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Dr. Bob Prescribes: A Book?

This is my 21st Dr. Bob Prescribes (“DBP”), a post I began on August 6 of last year (that would be 2018). Up to now, each of these DBP posts has recommended (“prescribed”) something musical. Atypically, today’s prescription has nothing to do with music per se. However, the thought process that lead to offer up this recommendation did indeed begin on a musical note; it is a thought process I will share with you in a moment. But first, a preliminary moan-and-groan. Generally speaking, I prefer not to receive books as gifts and only rarely will I give a book as a gift. Here’s why. I have always considered the giving and receiving of books to be a temporal mugging. If I give someone a CD, it can be listened to whole or in part in a car, at home, wherever. You do not necessarily need to give that CD 100% of your attention while listening to it, and even if you do, the maximum amount of time a CD can suck from your life is 79 minutes. But a book? A 391-page novel – like the one recommended here – can, depending upon the individual reader, take days, weeks,… 

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Dr. Bob Prescribes Dave McKenna

If you are among those who just said “Dave who?”, THIS IS YOUR LUCKY DAY! I am about to offer up a gift more lasting, more aesthetically pleasing and more spiritually enlightening than any you have likely received during this “season of getting”. That gift? The pianism of Dave McKenna. Indulge me some first-person info. Along with untold millions of others of my generation, as a little shaver I took piano lessons. By the time I was thirteen I could play a handful of Beethoven Sonatas, Bach’s Two and Three-Part Inventions, some Mozart, Chopin, Schubert, Schumann, etc., etc. But: with my puberty entering hyperdrive, I became bored with the “classics”, and while I spent a good bit of time writing my own, primarily rock ‘n’ roll flavored ditties, I stopped practicing the piano (and my parents subsequently cut off the lessons). And then I was hit by a bolt of musical lightning, my epiphany, a life changer: at the age of 14, I discovered jazz. Here was a music with all the rhythmic intensity of rock ‘n’ roll but magnified – to my ear, a gazillion fold – by the polyrhythmic magic that is swing. I was gob-smacked by its…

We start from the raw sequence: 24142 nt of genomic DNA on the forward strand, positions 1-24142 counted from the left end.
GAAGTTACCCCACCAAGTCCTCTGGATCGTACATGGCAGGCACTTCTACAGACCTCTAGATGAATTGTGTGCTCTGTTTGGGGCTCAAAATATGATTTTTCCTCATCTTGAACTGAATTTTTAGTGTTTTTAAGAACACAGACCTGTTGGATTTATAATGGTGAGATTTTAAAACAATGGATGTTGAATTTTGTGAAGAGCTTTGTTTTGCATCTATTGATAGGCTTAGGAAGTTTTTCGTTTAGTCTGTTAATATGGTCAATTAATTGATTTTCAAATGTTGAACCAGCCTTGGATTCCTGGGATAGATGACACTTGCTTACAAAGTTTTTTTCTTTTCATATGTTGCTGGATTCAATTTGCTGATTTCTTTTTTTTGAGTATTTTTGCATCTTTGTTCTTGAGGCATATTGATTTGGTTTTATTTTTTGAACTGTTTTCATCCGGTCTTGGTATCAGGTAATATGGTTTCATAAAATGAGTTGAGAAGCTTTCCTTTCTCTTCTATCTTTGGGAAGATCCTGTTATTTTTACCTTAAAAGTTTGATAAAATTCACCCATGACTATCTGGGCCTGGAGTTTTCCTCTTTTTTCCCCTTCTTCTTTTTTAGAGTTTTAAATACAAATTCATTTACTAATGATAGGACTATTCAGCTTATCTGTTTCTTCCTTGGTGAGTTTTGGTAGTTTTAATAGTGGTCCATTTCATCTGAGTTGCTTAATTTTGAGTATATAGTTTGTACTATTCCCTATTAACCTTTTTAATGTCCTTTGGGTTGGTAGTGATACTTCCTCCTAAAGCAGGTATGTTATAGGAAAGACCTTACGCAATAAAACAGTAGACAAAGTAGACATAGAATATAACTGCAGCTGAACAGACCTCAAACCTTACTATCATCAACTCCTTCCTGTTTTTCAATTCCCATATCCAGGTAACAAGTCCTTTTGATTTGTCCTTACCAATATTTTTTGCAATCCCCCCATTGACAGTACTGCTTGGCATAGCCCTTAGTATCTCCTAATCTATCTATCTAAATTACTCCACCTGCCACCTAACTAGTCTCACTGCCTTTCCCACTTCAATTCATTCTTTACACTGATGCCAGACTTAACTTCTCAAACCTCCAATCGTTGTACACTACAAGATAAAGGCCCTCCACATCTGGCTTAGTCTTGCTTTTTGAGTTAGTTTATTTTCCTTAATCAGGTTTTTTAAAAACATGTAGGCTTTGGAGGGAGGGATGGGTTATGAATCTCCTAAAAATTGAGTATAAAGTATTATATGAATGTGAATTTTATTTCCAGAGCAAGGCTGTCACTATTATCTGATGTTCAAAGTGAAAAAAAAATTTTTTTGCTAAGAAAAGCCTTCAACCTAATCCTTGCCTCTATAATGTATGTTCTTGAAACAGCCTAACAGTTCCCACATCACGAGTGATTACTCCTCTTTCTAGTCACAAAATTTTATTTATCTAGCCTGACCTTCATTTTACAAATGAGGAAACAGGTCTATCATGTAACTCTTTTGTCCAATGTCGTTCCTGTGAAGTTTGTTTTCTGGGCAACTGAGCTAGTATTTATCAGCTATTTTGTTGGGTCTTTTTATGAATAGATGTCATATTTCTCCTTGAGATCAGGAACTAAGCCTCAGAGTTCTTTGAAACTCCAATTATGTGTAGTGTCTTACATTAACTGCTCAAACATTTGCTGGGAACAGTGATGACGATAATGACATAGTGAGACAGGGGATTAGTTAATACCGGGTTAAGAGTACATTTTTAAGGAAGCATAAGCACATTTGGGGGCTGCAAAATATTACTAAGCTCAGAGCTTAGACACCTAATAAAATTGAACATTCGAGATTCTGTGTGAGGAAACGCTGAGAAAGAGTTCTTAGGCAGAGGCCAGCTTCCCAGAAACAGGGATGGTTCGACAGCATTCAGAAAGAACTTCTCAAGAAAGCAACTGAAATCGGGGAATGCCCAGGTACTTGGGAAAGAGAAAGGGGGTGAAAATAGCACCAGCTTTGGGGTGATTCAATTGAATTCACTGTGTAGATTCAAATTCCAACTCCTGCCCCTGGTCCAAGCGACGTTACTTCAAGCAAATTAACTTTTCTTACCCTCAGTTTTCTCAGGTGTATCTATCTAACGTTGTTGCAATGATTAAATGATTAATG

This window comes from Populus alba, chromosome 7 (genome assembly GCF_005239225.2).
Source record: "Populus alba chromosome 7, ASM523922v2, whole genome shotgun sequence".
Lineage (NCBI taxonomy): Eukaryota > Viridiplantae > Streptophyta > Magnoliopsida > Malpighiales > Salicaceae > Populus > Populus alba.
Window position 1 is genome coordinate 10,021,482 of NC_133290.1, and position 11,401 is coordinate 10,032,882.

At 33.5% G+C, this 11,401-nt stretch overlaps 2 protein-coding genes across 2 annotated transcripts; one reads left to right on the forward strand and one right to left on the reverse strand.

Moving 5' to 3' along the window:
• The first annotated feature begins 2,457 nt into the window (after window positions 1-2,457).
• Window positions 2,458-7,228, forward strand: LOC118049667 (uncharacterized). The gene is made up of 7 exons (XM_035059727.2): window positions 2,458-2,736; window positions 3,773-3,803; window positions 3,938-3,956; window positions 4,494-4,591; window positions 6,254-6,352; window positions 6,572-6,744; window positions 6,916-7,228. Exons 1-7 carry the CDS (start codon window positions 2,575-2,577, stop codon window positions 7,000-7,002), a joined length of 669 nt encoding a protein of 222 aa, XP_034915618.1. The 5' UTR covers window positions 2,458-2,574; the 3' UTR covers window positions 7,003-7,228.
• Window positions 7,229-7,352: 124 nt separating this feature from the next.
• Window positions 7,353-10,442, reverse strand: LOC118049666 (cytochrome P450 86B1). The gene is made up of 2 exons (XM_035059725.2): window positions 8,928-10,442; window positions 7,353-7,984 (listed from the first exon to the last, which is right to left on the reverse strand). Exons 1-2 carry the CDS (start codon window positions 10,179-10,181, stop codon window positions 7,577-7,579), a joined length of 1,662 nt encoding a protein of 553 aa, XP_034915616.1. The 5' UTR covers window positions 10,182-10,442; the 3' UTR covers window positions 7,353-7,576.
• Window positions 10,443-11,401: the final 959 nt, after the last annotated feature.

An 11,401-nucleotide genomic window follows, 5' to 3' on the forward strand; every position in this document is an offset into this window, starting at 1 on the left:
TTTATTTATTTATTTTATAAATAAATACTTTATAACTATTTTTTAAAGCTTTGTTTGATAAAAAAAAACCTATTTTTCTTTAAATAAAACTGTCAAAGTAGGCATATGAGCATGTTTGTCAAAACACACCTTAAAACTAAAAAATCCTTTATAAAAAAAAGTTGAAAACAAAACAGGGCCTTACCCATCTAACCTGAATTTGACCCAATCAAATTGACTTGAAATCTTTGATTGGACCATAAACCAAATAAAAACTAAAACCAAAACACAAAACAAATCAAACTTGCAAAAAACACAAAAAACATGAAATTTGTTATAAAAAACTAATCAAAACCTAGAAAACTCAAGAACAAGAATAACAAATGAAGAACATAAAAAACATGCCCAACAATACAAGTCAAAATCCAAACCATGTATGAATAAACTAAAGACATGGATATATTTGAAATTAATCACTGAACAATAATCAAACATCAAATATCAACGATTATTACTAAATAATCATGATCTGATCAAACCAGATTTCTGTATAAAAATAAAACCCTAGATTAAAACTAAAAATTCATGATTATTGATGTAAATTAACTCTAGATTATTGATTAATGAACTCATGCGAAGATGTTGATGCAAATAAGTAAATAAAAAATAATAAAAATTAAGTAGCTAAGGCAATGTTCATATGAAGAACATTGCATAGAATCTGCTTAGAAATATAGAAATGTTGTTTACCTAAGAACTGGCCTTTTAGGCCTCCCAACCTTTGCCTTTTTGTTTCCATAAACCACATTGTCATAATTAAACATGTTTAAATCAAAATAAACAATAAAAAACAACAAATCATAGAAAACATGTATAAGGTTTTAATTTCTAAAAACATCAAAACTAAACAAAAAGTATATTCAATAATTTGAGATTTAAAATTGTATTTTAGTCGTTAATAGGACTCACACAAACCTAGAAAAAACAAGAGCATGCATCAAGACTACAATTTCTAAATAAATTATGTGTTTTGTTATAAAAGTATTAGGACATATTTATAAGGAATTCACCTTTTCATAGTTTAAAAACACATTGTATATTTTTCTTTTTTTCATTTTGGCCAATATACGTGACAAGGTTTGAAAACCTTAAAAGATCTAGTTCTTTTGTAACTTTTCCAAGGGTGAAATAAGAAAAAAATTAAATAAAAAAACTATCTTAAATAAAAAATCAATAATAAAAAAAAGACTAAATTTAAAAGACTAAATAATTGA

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Dr Bob Prescribes: Gustav Holst – The Planets

Oh my. This was going to be a straightforward review of my favorite recording of one of my favorite orchestral works, Gustav Holst’s The Planets. However, having done my research I have come face to face with an issue and an attendant moral dilemma that has caused me to question whether (or not) I should have recommended this recording and, having done so, by what justification. Gustav Holst Gustavus Theodore von Holst was born on September 21, 1874 and died on May 25, 1934, four months short of his sixtieth birthday. Despite his dauntingly Teutonic name, he was an Englishman through and through: born in Cheltenham and educated at the Royal College of Music in London, where he lived most of his life and where he died. The biographical substance of Holst’s life can be outlined with shocking ease. A small, frail, short-sighted and asthmatic child, he had to abandon his ambition to be a professional pianist due to neural inflammation in his right arm. Instead, he became a composition student of Charles Stanford at London’s Royal Academy. He failed to win a scholarship and was, according to Stanford: “hardworking but not at all brilliant.”  After graduating he took a…